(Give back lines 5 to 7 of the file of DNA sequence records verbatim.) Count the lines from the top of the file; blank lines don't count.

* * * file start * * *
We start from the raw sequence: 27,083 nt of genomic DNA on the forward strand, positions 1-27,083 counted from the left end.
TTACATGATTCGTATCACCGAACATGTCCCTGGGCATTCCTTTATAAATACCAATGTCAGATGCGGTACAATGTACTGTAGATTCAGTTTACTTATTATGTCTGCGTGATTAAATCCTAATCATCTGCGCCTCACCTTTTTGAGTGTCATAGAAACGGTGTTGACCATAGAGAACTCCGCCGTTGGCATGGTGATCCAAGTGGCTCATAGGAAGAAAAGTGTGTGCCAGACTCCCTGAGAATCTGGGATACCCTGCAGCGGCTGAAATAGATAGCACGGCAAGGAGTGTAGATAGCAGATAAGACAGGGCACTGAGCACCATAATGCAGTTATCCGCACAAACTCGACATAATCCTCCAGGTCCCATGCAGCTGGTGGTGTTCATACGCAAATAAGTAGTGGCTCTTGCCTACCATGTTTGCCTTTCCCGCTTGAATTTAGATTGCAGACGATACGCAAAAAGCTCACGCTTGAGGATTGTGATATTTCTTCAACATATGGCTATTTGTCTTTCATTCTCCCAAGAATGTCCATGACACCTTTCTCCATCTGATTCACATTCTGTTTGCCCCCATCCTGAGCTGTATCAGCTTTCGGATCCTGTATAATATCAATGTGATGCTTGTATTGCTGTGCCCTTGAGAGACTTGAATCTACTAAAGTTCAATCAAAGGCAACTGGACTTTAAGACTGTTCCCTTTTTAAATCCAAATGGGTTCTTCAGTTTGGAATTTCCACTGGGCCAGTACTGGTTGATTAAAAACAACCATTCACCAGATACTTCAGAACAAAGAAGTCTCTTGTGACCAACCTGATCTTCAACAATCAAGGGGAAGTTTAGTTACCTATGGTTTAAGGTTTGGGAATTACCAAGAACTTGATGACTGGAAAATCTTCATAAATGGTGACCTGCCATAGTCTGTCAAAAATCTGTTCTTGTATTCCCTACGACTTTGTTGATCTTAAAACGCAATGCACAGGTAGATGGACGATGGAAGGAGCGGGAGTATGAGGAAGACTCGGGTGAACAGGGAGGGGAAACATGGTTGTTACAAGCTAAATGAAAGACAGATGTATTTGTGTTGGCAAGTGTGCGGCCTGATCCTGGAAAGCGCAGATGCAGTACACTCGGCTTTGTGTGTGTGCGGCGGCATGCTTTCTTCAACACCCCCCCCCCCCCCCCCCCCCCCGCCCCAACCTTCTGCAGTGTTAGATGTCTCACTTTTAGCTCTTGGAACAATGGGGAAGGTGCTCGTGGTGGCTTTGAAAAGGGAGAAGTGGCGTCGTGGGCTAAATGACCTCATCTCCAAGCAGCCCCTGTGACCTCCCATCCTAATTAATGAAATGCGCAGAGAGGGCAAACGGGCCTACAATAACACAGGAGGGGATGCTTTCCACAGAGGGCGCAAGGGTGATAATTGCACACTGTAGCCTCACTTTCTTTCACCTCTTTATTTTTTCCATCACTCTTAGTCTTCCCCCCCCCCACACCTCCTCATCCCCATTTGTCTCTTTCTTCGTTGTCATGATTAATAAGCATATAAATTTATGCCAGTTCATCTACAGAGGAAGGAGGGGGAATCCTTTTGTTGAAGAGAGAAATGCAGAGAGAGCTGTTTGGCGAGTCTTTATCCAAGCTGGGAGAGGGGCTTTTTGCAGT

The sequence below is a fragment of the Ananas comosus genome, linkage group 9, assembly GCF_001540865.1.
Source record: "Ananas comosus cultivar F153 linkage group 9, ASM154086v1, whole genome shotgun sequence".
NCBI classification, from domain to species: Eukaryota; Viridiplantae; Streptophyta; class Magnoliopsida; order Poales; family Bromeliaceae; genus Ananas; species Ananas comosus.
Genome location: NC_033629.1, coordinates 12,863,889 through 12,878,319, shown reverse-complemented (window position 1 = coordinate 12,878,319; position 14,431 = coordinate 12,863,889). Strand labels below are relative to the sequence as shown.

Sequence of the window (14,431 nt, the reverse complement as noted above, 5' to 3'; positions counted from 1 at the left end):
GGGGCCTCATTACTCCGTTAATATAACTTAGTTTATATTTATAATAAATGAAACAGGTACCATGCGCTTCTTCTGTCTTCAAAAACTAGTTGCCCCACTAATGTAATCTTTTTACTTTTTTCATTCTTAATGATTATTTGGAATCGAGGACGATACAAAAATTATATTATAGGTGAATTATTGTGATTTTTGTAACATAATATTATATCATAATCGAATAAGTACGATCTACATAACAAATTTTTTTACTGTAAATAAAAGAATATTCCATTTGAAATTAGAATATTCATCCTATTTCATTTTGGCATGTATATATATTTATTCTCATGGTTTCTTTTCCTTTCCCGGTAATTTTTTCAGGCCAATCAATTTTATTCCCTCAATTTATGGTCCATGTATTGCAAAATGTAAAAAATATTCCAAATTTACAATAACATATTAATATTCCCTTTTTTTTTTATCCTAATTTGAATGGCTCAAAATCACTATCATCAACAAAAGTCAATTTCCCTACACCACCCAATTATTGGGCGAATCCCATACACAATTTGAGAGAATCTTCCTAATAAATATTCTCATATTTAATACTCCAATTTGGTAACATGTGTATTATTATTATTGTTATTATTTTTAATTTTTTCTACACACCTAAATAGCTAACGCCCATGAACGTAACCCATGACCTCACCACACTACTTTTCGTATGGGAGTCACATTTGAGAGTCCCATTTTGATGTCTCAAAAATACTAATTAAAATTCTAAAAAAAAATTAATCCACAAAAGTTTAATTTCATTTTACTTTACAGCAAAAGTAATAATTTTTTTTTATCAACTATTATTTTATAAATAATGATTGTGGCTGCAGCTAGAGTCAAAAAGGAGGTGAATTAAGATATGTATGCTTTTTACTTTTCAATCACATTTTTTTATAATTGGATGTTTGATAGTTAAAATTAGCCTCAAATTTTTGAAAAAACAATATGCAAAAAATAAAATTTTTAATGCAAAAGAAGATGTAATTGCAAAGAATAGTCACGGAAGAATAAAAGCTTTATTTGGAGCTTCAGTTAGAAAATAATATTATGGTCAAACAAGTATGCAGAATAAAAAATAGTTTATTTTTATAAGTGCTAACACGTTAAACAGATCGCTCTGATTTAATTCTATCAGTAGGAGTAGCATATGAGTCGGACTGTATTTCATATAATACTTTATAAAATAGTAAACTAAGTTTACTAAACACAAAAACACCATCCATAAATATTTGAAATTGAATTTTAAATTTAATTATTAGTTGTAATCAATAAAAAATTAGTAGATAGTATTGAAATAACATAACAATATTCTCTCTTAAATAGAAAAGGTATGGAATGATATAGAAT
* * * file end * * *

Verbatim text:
NCBI classification, from domain to species: Eukaryota; Viridiplantae; Streptophyta; class Magnoliopsida; order Poales; family Bromeliaceae; genus Ananas; species Ananas comosus.
Genome location: NC_033629.1, coordinates 12,863,889 through 12,878,319, shown reverse-complemented (window position 1 = coordinate 12,878,319; position 14,431 = coordinate 12,863,889). Strand labels below are relative to the sequence as shown.

Sequence of the window (14,431 nt, the reverse complement as noted above, 5' to 3'; positions counted from 1 at the left end):